EUREKA, Calif. (AP) — It was a perfect day for surfing. Except for the shark.
Jay Scrivner, a 45-year-old college English teacher, was waiting for waves off the Northern California coast near his hometown of Eureka on Sunday morning after surfing for about two hours when a great white he estimated at about 8-to-9 feet long bit his thigh and board.
"Sometimes you have a feeling that the water is weird," Scrivner told The Associated Press in a phone interview from his room at Eureka's St. Joseph Hospital on Monday afternoon. "But everyone was just so happy. I was lying on my board, paddling around just waiting for a wave set."
Scrivner regularly surfs at the spot near Humboldt Bay known as the Samoa Peninsula. He was aware that another surfer, Scott Stephens, survived a shark attack in the same area last year.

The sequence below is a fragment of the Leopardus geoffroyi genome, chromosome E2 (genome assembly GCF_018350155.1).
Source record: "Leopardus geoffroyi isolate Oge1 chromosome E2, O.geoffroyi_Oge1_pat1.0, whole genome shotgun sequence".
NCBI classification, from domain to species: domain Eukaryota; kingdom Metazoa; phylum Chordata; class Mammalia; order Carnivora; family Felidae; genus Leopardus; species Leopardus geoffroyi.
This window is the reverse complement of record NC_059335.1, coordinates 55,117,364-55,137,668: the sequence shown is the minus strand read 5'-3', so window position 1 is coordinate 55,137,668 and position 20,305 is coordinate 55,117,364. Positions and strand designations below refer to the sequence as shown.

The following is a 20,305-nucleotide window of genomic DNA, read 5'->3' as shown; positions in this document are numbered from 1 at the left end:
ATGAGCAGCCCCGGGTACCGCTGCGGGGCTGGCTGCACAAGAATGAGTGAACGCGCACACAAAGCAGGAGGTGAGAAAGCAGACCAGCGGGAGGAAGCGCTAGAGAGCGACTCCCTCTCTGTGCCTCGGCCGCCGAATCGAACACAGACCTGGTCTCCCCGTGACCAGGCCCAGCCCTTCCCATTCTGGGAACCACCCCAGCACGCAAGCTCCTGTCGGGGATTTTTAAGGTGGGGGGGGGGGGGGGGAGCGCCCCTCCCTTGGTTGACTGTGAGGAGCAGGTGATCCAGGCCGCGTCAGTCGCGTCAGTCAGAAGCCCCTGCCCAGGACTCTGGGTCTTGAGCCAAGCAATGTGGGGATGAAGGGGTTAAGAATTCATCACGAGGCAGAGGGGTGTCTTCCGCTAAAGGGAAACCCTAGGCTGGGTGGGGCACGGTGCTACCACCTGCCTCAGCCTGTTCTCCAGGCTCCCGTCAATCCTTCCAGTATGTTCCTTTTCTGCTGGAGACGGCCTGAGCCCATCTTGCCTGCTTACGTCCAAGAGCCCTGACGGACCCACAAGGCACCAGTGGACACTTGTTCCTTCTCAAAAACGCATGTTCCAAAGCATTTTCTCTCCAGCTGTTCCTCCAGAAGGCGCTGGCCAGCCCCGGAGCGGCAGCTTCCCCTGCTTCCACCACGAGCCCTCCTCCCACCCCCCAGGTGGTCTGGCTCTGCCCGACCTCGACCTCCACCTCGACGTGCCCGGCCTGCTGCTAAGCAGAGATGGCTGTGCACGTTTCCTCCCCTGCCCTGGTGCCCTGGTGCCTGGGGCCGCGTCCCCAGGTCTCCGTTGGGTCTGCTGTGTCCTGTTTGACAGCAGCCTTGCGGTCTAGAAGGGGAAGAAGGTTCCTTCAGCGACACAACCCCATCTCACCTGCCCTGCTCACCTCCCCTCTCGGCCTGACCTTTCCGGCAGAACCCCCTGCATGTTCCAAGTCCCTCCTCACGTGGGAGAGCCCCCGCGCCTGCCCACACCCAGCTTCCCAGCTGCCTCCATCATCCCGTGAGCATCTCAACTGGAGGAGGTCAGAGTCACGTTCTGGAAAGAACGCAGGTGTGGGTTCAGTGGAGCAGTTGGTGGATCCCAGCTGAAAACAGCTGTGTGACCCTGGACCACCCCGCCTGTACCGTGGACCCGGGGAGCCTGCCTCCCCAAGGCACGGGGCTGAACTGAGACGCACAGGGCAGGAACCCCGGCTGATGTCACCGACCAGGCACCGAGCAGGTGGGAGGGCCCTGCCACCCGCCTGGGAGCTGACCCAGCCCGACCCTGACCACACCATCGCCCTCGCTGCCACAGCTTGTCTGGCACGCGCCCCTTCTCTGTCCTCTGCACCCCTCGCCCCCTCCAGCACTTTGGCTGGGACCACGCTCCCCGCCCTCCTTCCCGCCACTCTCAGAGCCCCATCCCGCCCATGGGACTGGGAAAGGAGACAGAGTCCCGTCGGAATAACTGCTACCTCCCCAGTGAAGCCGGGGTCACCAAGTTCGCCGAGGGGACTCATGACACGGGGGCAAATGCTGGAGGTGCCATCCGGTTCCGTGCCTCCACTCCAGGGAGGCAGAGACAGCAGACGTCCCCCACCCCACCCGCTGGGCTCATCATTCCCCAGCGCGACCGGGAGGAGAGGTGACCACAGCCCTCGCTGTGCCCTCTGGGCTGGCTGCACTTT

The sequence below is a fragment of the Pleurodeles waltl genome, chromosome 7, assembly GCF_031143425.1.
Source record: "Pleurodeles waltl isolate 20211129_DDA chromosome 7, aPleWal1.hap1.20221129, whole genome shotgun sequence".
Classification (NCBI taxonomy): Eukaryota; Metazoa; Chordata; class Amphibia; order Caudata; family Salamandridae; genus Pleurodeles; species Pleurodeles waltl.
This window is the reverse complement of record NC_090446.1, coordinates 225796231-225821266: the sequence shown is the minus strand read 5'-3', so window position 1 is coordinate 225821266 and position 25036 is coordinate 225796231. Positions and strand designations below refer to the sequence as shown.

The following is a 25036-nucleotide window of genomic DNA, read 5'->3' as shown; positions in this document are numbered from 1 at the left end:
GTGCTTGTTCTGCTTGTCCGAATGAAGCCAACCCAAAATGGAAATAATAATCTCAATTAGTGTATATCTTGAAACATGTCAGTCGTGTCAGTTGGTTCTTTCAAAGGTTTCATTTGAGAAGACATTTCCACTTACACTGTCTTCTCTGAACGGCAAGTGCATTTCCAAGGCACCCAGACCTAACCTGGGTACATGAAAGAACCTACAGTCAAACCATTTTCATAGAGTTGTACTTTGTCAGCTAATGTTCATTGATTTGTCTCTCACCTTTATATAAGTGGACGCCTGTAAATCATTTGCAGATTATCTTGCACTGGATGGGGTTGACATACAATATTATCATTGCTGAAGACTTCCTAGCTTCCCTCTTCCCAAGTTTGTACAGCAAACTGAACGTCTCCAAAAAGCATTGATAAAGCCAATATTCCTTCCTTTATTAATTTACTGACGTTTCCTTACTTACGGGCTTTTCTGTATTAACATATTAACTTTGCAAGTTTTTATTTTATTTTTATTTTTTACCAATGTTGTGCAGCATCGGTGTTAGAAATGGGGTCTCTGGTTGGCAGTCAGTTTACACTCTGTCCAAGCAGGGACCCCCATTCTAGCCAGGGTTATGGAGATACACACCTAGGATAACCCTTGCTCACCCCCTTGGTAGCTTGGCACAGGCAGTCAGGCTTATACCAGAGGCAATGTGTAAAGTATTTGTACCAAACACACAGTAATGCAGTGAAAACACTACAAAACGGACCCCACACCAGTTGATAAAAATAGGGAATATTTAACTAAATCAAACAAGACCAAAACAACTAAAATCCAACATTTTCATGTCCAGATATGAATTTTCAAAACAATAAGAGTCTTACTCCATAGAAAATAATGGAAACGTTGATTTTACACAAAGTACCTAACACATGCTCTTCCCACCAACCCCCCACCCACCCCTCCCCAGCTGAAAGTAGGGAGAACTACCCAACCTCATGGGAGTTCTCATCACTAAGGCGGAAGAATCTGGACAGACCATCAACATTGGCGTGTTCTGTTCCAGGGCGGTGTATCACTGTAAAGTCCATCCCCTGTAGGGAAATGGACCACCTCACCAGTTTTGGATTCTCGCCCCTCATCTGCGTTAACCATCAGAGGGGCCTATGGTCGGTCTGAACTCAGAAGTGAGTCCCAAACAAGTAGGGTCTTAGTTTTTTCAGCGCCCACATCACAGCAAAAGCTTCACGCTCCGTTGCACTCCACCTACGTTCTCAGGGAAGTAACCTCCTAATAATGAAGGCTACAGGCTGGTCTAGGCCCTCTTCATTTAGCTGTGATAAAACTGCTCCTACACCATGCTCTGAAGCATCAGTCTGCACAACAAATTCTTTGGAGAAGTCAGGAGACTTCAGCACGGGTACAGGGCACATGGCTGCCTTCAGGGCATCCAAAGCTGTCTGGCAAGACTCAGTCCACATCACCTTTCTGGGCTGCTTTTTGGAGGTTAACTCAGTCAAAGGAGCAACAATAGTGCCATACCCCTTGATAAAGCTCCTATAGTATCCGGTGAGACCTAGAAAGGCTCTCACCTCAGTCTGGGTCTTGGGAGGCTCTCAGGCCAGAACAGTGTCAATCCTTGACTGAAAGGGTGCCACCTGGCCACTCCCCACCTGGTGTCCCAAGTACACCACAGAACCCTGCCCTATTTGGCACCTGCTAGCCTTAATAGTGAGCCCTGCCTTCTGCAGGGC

Scriver said that "out of nowhere" he saw the shark's teeth and nose. After he was bitten, he took a swing at the great white and let out what a friend nearby described as a primordial yell.
"I couldn't believe it happened," Scrivner said. "When I turned away from the shark, I said, 'Did I really get bit?' Your mind doesn't believe it."
Scrivner said he did a quick inventory of his body parts and found everything was intact. A friend encouraged him to keep paddling toward the beach.
Once there, friends and fellow surfers applied pressure on the wound and tied a T-shirt to stop the bleeding.